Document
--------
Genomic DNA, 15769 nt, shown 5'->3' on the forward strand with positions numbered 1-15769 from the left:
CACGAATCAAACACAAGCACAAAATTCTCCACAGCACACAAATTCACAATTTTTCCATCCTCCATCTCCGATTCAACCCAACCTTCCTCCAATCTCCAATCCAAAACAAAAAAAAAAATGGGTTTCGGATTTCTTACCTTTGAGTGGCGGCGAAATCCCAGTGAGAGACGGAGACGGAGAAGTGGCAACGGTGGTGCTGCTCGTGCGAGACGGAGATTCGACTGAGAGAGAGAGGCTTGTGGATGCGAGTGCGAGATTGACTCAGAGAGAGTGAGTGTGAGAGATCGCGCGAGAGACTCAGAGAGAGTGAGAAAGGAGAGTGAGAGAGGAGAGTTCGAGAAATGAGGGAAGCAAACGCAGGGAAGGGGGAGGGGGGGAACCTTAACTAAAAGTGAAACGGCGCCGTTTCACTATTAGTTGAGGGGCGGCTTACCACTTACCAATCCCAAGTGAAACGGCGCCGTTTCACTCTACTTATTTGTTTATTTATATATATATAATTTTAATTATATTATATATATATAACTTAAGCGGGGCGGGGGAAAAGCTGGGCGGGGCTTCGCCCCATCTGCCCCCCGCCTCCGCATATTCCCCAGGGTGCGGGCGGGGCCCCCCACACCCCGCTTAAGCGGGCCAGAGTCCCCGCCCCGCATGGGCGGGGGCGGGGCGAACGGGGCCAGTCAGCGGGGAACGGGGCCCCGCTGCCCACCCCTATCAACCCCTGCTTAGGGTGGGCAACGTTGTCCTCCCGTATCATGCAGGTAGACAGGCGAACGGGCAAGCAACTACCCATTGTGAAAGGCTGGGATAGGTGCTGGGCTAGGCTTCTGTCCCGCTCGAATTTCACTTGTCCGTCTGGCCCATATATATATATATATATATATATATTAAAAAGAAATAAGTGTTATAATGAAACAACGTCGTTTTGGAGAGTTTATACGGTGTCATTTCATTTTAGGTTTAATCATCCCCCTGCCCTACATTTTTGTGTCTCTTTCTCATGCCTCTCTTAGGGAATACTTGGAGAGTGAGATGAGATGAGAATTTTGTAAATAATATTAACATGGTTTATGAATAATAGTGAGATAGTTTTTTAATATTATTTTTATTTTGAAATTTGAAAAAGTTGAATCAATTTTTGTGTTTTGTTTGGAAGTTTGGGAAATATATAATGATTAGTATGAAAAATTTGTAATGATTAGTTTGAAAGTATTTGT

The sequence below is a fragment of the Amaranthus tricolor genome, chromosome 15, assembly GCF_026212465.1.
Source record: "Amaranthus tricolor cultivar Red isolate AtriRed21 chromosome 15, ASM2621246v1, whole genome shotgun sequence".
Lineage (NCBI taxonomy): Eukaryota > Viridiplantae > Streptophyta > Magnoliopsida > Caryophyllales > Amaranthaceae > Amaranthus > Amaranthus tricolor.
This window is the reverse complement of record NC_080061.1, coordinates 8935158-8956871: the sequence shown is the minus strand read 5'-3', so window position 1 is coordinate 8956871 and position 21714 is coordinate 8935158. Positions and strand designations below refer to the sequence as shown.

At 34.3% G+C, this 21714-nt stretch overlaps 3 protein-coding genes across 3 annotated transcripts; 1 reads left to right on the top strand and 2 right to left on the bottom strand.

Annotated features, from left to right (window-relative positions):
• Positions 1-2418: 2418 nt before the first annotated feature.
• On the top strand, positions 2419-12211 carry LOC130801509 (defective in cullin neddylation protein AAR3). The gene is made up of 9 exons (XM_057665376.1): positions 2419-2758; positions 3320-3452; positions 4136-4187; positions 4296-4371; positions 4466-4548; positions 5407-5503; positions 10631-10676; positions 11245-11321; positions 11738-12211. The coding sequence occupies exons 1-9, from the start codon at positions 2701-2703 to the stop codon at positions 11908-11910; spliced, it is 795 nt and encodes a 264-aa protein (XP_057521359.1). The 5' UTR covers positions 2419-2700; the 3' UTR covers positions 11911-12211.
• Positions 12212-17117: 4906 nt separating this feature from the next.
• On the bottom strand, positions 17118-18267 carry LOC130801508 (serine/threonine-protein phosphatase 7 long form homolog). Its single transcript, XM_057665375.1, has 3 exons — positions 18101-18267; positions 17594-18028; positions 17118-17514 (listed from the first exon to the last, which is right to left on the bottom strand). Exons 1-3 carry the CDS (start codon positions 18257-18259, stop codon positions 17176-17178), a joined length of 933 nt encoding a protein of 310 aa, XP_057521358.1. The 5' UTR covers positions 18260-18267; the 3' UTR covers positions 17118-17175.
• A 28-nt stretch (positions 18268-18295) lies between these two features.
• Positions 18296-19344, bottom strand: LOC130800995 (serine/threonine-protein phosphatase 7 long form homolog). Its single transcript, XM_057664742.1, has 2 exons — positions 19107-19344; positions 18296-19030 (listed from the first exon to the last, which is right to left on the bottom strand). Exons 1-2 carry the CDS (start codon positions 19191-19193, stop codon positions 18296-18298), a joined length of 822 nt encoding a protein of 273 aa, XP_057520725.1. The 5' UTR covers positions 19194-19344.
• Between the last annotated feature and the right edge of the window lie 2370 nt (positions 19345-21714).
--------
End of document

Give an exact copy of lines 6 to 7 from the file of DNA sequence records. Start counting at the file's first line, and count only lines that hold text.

This window is the reverse complement of record NC_080061.1, coordinates 8935158-8956871: the sequence shown is the minus strand read 5'-3', so window position 1 is coordinate 8956871 and position 21714 is coordinate 8935158. Positions and strand designations below refer to the sequence as shown.

At 34.3% G+C, this 21714-nt stretch overlaps 3 protein-coding genes across 3 annotated transcripts; 1 reads left to right on the top strand and 2 right to left on the bottom strand.